Mitt Romney: Like Father, Like Son?
There are at least a dozen Republicans considering a run for the White House in 2012. Over the next two weeks, NPR will be profiling some of them to find out what first sparked their interest in politics.
Before Mitt Romney went from the boardroom to the campaign trail, his father did the same thing.
George Romney was the head of American Motors — a gregarious, no-nonsense CEO who championed a line of innovative compact cars sold under the Nash and Rambler nameplates.
Then, in 1962, the elder Romney sought the governorship of Michigan, where then, as now, the big issue was the economy.
"I know that we are faced with a serious unemployment situation now, and a bigger one in the future," he said in an ad at the time. "I've saved jobs and I've created jobs. If elected governor, I know I can do something about bringing more jobs to Michigan."
That message — "I've saved jobs and I've created jobs" — is also one his son, Mitt, uses. In the latest version, it becomes an attack on President Obama's policies.
"He and virtually all the people around him have never worked in the real economy," the younger Romney says. "They just don't know how jobs are created in the private sector. That's where I spent my entire career."
George Romney: A Hard-Core Centrist
Back when Mitt Romney was just 15 years old, his father's run for governor was his first experience in big-time politics.
Back then, Keith Molin was just out of college in northern Michigan. He worked as a campaign aide and sometime driver for George Romney, and got to know Mitt on the 1962, '64 and '66 gubernatorial campaigns — all victories.
Molin recalls the teenage Romney working the bandstand on behalf of his dad at the Michigan State Fair.
"That was when I first met Mitt and saw many of the traits, in terms of people skills, that his father had," Molin says.
At the bandshell, not far from where the Romney campaign was set up at the fair, national acts performed day and night, including a popular folk group called the Serendipity Singers.
Molin says Mitt got to know the members of the group.
"By the time we got to Labor Day weekend, when the Serendipity Singers would close their act, we'd put on our last act of the night," he recalls. "And they were there backstage to close it with us, and they'd do the musical background when he was doing the pitch for his dad for governor."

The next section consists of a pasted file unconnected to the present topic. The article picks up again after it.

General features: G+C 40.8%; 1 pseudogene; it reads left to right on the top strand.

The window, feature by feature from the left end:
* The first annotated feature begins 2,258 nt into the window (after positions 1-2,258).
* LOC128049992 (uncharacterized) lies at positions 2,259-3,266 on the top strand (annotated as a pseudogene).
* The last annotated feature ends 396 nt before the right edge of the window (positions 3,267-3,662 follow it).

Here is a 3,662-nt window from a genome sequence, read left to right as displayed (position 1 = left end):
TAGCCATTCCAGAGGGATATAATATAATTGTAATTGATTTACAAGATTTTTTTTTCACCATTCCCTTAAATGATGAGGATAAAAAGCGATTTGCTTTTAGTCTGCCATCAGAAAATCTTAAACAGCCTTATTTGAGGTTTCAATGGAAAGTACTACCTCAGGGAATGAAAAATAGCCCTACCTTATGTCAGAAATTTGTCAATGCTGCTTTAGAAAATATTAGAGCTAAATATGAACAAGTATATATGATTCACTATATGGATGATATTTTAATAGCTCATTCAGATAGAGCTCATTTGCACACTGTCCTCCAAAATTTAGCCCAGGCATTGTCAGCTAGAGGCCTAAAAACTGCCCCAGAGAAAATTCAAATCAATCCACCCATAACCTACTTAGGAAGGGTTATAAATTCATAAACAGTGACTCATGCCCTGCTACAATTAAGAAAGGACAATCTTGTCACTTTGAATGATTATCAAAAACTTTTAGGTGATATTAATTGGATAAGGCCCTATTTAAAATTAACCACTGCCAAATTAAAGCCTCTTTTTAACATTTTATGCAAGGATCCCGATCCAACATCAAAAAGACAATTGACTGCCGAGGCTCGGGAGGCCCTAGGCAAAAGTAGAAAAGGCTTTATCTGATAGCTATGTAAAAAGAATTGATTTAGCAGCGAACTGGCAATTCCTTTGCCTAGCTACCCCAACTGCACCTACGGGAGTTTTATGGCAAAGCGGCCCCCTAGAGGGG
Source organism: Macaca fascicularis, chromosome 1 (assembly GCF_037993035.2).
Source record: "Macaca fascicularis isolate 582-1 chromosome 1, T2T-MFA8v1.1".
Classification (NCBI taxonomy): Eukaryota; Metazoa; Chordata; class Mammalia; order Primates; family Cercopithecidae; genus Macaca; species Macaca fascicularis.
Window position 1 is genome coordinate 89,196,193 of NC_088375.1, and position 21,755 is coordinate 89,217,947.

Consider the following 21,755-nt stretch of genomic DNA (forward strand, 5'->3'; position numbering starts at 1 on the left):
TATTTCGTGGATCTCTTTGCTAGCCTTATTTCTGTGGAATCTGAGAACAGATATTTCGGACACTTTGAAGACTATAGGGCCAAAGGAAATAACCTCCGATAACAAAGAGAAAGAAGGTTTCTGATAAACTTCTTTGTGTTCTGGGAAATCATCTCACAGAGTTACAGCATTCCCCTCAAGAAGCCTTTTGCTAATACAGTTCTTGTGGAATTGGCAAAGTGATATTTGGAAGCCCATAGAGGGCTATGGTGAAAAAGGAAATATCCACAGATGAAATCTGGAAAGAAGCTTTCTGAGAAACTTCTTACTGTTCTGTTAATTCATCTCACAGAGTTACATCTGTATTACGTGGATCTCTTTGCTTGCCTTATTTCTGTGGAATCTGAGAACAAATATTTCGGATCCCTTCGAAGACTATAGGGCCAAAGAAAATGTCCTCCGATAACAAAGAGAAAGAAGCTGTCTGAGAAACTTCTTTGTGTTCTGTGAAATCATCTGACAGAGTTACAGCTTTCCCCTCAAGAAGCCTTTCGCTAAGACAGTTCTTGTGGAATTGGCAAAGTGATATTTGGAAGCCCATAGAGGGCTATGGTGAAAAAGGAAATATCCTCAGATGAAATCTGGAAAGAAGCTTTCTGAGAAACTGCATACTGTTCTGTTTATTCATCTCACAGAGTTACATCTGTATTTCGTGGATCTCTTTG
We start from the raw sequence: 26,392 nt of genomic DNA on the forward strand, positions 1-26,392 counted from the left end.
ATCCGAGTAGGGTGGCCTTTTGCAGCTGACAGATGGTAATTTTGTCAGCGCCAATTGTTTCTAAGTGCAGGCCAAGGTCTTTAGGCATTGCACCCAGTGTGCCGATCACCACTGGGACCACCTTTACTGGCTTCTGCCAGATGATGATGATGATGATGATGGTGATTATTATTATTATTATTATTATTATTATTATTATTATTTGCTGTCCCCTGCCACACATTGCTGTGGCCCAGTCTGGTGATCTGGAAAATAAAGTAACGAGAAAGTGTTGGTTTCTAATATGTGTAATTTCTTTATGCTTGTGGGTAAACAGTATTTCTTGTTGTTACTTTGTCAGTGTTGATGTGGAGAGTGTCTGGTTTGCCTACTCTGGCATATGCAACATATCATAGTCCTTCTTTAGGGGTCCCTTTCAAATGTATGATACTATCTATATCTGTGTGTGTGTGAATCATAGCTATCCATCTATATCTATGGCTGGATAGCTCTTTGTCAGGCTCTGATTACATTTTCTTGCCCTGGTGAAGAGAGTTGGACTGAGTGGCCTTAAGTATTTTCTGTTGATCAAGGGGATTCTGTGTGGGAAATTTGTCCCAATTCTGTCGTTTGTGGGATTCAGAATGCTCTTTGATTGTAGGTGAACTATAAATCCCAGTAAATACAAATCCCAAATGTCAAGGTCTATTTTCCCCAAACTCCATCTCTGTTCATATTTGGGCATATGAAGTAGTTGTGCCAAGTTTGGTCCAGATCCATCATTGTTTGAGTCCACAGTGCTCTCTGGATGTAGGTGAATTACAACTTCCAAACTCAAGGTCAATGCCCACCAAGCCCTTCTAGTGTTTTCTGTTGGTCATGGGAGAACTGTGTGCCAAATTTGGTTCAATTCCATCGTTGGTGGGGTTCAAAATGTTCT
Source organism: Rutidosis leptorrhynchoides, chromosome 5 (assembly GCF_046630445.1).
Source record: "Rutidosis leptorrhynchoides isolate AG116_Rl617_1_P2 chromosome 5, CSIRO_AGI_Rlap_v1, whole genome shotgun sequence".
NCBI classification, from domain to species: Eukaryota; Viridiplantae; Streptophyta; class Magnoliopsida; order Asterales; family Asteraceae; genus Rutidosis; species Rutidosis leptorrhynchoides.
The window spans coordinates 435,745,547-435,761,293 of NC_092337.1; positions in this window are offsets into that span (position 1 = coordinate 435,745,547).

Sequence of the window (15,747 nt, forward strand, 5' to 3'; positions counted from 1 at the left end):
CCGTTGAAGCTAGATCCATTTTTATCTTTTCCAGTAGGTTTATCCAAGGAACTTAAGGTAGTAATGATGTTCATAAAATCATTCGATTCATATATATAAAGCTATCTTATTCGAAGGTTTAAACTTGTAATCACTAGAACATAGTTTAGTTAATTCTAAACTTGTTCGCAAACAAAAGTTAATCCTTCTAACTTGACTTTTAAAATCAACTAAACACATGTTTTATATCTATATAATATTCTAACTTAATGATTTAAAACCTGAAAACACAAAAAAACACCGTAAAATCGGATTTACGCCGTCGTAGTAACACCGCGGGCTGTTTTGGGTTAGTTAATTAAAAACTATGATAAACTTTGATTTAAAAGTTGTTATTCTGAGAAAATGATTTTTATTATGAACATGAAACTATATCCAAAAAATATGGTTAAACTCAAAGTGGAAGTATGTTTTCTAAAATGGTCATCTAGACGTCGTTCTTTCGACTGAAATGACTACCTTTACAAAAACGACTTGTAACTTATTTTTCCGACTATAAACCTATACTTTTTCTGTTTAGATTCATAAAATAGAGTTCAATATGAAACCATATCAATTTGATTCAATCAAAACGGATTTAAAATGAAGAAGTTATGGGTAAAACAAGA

Today, Molin is 74, retired after years in Michigan politics and state government. He says the candidate and father Mitt Romney so admired was a hard-core political centrist.
Sifting through photos and memorabilia from those long-ago campaigns, Molin pulls out buttons that read "Romney for jobs" and "Romney for schools."
"You never see the word 'Republican,' " he says.
That was to appeal to Democrats and independents, but also to distance the elder Romney from a GOP that he saw as becoming too extreme, culminating in the nomination of Barry Goldwater for president in 1964.
Thirty years later, when Mitt Romney entered politics, it was as a centrist — like his father.
That came after a successful business career — also like his father.
Charges Of Flip-Flopping
In 1994, the younger Romney, as a moderate, was a credible challenger when he ran against Sen. Ted Kennedy. He lost, but it was a springboard for a successful Massachusetts gubernatorial campaign in 2002.
Back then, Romney supported abortion rights.
He confirmed that in a debate with Kennedy: "I believe that abortion should be safe and legal in this country — I have since the time my mom took that position when she ran in 1970 as a U.S. candidate. I believe since Roe vs. Wade has been the law for 20 years that we should sustain and support it."
Those words became a problem for him when he ran for the GOP nomination for president in 2008 as an anti-abortion candidate. His opponents labeled him a flip-flopper.
"You can go back to YouTube and look at what I said in 1994," he said at the time. "I never said I was pro-choice, but my position was effectively pro-choice. I've said that time and time again. I changed my position." But that explanation didn't satisfy his critics.
It remains to be seen whether abortion will be an issue for Romney this time. But now he has a different problem.
As governor, he signed a health care bill that was a model for the new national health care law — a law Republicans vehemently oppose and that Mitt Romney himself says should be repealed.
'An Entirely Different World'
Molin says George Romney never tacked back to the right and faced charges of flip-flopping, as his son has. But it's also true that running as a moderate is out of the question for anyone hoping to win the 2012 Republican presidential nomination.
Molin pulls out a photo from 1963, with young Mitt standing near his father, who had just taken the oath as governor.
"Take a look at Mitt at this age and compare him with his father," he says. "You can see this young man growing into this young man. But you're gonna see this young man Mitt living in an entirely different world than his father lived in. Who's to say who's right and who's wrong? But I think that's the difference between the two."
But even with that difference, the similarities between the two Romneys are overwhelming: two successful businessmen, both prominent Mormons, both elected governor, both ran unsuccessfully for the White House.
But 50 years since he worked as a teenager on his father's first campaign, Mitt Romney hopes to mark the anniversary in 2012 by adding the job of president to his own resume. Copyright 2011 National Public Radio. To see more, visit http://www.npr.org/.